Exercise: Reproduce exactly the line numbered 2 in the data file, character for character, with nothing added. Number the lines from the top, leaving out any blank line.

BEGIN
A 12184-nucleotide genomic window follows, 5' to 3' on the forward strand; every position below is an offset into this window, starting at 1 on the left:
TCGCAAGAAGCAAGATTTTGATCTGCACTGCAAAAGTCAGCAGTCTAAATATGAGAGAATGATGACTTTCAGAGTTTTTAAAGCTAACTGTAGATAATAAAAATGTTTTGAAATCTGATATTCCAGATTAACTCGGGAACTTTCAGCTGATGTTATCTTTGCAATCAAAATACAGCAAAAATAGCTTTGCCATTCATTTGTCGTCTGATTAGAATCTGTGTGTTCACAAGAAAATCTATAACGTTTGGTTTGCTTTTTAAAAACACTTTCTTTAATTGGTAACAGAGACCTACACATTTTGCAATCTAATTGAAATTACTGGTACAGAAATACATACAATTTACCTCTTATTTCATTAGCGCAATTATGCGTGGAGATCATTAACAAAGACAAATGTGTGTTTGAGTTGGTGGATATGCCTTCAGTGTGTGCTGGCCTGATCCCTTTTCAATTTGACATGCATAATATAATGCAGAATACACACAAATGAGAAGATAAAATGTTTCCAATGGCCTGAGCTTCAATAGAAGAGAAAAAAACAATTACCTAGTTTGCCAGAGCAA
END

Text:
TCGCAAGAAGCAAGATTTTGATCTGCACTGCAAAAGTCAGCAGTCTAAATATGAGAGAATGATGACTTTCAGAGTTTTTAAAGCTAACTGTAGATAATAAAAATGTTTTGAAATCTGATATTCCAGATTAACTCGGGAACTTTCAGCTGATGTTATCTTTGCAATCAAAATACAGCAAAAATAGCTTTGCCATTCATTTGTCGTCTGATTAGAATCTGTGTGTTCACAAGAAAATCTATAACGTTTGGTTTGCTTTTTAAAAACACTTTCTTTAATTGGTAACAGAGACCTACACATTTTGCAATCTAATTGAAATTACTGGTACAGAAATACATACAATTTACCTCTTATTTCATTAGCGCAATTATGCGTGGAGATCATTAACAAAGACAAATGTGTGTTTGAGTTGGTGGATATGCCTTCAGTGTGTGCTGGCCTGATCCCTTTTCAATTTGACATGCATAATATAATGCAGAATACACACAAATGAGAAGATAAAATGTTTCCAATGGCCTGAGCTTCAATAGAAGAGAAAAAAACAATTACCTAGTTTGCCAGAGCAA